Politics isn't the only strange bedfellow White House whoopee: Over the years, after affairs of state were put to rest, presidents took up affairs of the heart.

November 28, 1995|By Theo Lippman Jr. | Theo Lippman Jr.,SPECIAL TO THE SUN

In the movie, "The American President," President Andy Shepherd (Michael Douglas) has been widowed and apparently celibate for about three years. He decides to date cute lobbyist Sydney Ellen Wade (Annette Bening). Advisers warn that it would be harmful politically.

He bristles. He says there is a precedent for it. Now most people today when they think of love in the White House, think of John F. Kennedy. But that wasn't what this movie is supposed to be about. It's supposed to be a romantic comedy. If they ever make a movie about the Kennedy White House it will be closer to porn. Jack Kennedy was notorious for his off-duty activities in the White House, with actresses, wives and/or relatives of friends or associates, staff, even a gangster's moll. It was just raw sex, or, maybe, therapy. Kennedy once said to Prime Minister Harold Macmillan of Great Britain, "I wonder how it is with you, Harold? If I don't have a woman for three days, I get a terrible headache."

President Shepherd's precedent was Woodrow Wilson. He told his aide that Wilson, like him, was a widower, who courted and wed while in the White House.

Indeed so (and he got re-elected). And he wasn't the first widowed president to pitch some woo in the White House without hurting himself with the voters.

It all started with Thomas Jefferson, who moved into the White House in 1801, five months after it was built. Jefferson had wed Martha Wayles Skelton in 1772. She died in 1782. Jefferson never re-married. But before and during his presidency, he is said by some historians to have a sexual and romantic relationship with a slave from his Virginia plantation, Sally Hemings. This has never been proved, and many -- perhaps most -- historians doubt it.

The story first came to public attention in 1802, during Jefferson's first term. A Richmond newspaper editor wrote that Jefferson "keeps" a "concubine" identified only as Sally. She was described as "sable." The editor was anti-Jefferson, and there was speculation at the time that Chief Justice John Marshall, the president's political nemesis, was the editor's source. (The editor drowned under mysterious circumstances in 1803, and a coroner's inquest was suspect. Always a little intrigue in Washington.)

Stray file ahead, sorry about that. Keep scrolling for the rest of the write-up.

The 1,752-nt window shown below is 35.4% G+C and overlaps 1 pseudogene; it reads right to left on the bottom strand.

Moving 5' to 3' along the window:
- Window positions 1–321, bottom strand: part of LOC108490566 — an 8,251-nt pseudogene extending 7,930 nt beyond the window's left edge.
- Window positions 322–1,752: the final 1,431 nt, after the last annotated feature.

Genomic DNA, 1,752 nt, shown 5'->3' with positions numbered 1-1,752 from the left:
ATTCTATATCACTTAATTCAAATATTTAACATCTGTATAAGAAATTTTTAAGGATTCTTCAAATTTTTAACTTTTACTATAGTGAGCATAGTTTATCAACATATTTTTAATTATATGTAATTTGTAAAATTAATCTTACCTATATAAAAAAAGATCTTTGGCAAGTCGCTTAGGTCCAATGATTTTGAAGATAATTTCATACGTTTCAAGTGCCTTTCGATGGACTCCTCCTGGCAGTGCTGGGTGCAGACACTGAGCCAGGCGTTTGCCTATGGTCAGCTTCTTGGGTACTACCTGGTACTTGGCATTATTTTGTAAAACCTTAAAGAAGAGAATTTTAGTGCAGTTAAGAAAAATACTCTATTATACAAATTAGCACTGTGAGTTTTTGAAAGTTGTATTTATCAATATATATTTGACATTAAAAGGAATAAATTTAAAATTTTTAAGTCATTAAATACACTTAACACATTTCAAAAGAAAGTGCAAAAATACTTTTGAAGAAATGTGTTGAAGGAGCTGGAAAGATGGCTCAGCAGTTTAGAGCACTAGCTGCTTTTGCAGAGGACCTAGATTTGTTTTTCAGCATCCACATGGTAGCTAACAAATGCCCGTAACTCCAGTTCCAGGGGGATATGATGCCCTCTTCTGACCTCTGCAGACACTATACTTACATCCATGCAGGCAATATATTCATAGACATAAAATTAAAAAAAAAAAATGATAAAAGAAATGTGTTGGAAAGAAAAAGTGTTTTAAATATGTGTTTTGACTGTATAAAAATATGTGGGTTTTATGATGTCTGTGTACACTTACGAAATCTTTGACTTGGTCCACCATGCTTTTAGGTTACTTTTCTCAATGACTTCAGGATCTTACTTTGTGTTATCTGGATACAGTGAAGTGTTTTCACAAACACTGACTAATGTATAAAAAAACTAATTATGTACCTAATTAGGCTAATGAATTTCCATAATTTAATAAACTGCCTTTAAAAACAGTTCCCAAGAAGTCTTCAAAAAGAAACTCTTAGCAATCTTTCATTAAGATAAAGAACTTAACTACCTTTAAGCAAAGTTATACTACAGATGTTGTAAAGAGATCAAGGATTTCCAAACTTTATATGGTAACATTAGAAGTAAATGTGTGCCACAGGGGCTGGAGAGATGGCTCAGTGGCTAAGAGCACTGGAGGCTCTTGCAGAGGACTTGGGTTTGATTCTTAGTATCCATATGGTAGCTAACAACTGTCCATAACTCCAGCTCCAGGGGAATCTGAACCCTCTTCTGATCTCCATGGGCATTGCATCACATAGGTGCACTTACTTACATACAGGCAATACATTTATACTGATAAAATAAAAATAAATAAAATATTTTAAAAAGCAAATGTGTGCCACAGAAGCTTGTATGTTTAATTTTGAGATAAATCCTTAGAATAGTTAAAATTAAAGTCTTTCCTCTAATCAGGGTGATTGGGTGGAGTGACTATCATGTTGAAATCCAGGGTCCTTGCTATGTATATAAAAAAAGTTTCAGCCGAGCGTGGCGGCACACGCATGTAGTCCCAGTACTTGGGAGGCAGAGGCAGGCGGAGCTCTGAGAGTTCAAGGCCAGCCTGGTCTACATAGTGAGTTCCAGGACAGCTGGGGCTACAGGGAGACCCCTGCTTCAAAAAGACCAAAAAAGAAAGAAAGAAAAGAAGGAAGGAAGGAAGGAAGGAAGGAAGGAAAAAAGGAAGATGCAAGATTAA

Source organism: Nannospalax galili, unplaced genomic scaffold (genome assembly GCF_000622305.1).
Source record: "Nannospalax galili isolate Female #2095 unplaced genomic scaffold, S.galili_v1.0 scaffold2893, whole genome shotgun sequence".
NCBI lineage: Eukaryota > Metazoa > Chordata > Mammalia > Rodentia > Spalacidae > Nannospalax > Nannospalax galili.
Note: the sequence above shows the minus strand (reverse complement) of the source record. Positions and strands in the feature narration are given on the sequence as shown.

The "character issue" was invoked by Jefferson's opponents in 1804. He won in a landslide, 162 electoral votes to two opponents' 14.

John Tyler was the next widower in the White House. He was elected vice president in 1840, as William Henry Harrison's running mate. Harrison died a month after taking office. Tyler's wife of 29 years, Letitia Christian Tyler, suffered a paralytic stroke in 1839 and was an invalid during her entire term as first lady. She died in September 1842.

According to one biographer, President Tyler began a discreet courtship of Julia Gardiner, 30 years his junior, in January of 1843. She came from a rich New York family. How rich? When Tyler proposed, her mother told her to make sure the president of the United States could provide for her in the manner to which she had become accustomed.

Married in secrecy

They were wed in near secrecy in a church in New York City in June 1844, and the couple were the subjects of some vicious gossip. This, as in the case of Jefferson, was politically motivated in part. Tyler had been a Democrat who joined Whig Harrison in 1840. By 1844 both Whigs and Democrats hated him. He was not renominated. And the House of Representatives wouldn't appropriate money for the maintenance of the White House, where paint peeled and dirt accumulated. A contemporary writer called it "slum-like." (Always listen to your mother.)

The next presidential romance that is known of was that of Grover Cleveland's. He was a bachelor when he was elected in 1884. He survived an assault on his character that echoes 1992's. He was attacked for being a Civil War draft dodger and for fathering an illegitimate child. He won anyway.

Cleveland's law partner and friend Oscar Folsom had been killed in an accident when his daughter, Frances Folsom, was 11 years old. Cleveland became the administrator of her estate. While she was in college, his old-friend-of-the-family relationship turned romantic. They became secret sweethearts in 1885, and were wed in the White House in 1886, when he was 49 and she was 21, just a few days after they announced the engagement.

The public seemed to react positively to the marriage, and the animosity toward him as a pre-presidency philanderer (and draft dodger) faded. But the press took out after him in modern day, near-National Enquirer frenzy. It reported coarse jokes about the 250-pound president's crushing his small young bride on the honeymoon.

Pack of reporters

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